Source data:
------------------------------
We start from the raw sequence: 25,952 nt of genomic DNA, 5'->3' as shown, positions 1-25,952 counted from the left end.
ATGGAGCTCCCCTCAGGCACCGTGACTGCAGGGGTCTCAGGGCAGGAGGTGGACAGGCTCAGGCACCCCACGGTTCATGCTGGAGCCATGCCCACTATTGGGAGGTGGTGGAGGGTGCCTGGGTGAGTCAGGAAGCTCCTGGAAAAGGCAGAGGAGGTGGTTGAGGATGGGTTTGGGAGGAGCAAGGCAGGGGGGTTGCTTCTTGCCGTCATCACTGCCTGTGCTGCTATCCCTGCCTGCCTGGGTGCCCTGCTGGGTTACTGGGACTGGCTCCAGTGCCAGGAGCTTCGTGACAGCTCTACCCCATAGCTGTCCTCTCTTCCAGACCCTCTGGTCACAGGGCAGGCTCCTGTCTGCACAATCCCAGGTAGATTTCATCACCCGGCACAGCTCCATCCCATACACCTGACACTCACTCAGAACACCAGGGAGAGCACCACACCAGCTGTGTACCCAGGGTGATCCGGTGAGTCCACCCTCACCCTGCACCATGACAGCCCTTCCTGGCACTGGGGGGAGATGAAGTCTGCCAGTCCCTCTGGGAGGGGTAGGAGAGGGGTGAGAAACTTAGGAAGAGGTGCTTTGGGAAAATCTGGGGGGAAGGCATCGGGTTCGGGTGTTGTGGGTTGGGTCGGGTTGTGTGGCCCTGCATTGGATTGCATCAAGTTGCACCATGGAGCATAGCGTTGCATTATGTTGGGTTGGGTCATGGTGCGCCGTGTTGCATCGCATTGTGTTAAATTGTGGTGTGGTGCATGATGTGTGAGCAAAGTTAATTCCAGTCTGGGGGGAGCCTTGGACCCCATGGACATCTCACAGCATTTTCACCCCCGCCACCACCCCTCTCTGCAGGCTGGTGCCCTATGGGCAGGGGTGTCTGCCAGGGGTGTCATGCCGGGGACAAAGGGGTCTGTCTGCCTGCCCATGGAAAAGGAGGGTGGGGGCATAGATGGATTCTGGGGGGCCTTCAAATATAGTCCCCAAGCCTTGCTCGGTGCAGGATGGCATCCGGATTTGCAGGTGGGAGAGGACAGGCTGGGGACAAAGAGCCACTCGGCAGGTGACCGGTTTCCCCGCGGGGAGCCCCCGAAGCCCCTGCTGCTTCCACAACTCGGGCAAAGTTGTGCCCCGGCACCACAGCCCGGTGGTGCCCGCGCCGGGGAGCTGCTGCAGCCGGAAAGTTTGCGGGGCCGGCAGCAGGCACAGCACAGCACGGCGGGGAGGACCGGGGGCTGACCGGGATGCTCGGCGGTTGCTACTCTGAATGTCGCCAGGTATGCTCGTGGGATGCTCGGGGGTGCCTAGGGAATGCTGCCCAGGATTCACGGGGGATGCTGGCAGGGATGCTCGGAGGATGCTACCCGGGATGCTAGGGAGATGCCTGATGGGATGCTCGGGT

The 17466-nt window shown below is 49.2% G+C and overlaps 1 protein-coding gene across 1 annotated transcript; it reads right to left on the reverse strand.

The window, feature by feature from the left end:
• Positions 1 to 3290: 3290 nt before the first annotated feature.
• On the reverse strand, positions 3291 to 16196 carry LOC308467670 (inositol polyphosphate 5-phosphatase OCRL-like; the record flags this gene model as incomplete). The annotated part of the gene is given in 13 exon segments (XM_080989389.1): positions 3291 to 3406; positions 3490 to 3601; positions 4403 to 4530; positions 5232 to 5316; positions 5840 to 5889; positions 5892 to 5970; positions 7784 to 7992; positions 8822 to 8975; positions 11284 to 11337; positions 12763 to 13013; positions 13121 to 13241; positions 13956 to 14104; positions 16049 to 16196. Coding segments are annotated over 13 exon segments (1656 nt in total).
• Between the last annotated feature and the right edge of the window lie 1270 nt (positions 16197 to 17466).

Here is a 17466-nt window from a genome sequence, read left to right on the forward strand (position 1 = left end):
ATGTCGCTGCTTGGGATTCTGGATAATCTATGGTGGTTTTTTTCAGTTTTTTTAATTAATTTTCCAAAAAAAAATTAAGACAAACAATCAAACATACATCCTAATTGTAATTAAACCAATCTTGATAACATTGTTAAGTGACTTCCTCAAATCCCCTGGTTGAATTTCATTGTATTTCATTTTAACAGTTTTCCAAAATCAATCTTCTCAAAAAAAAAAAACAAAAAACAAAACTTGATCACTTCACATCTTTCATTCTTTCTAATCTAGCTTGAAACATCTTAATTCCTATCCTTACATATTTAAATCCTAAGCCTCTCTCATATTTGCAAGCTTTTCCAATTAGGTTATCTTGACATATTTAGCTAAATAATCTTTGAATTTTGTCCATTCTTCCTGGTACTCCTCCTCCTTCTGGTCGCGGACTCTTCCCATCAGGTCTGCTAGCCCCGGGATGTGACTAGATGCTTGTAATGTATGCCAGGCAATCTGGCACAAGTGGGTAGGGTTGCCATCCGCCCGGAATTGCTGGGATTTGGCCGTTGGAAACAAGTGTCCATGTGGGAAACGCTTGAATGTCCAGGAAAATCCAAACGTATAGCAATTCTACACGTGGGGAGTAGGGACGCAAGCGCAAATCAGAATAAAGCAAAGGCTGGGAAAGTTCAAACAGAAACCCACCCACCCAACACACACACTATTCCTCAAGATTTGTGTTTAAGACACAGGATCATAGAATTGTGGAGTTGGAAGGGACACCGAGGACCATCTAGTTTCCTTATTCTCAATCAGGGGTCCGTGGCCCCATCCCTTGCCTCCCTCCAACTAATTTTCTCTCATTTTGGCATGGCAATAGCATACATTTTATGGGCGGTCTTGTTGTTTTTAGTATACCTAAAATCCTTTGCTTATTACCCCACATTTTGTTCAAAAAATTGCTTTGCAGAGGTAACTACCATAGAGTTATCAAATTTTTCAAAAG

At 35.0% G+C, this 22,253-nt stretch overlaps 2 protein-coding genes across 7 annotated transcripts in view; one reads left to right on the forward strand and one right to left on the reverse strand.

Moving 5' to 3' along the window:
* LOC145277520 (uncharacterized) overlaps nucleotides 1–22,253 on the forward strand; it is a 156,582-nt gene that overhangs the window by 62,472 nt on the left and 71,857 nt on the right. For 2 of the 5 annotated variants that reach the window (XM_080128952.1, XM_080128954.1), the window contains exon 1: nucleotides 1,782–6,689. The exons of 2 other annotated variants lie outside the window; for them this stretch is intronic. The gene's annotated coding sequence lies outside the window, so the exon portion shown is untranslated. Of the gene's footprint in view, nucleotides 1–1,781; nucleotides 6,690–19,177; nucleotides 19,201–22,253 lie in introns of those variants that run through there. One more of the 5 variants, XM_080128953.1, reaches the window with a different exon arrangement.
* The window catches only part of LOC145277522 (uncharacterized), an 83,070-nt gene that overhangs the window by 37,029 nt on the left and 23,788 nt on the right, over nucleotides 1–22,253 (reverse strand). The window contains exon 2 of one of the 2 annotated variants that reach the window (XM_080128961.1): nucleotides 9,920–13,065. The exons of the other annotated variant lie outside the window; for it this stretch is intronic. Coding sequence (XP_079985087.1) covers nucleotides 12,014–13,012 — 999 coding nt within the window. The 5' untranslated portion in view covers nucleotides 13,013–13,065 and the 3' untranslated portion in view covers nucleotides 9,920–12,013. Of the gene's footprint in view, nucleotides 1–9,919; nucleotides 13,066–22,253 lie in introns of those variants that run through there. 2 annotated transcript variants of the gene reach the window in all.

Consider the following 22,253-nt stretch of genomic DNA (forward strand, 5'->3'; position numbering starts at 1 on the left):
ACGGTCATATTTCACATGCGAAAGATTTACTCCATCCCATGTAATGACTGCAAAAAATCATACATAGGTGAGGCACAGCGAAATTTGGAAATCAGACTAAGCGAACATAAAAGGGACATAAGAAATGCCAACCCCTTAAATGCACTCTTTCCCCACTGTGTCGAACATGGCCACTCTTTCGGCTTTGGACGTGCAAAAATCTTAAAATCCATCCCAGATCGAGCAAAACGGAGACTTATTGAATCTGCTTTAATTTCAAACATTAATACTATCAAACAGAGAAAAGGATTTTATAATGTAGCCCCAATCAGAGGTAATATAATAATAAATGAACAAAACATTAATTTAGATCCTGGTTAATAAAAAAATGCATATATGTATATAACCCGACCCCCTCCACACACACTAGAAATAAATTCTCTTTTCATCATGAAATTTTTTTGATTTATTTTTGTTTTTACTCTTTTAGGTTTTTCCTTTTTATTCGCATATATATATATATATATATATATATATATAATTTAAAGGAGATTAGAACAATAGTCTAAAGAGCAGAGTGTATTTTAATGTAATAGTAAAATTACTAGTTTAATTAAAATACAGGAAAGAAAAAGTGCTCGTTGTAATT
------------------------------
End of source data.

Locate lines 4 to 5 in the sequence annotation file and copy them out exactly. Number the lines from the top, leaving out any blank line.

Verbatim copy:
The window, feature by feature from the left end:
• Positions 1 to 3290: 3290 nt before the first annotated feature.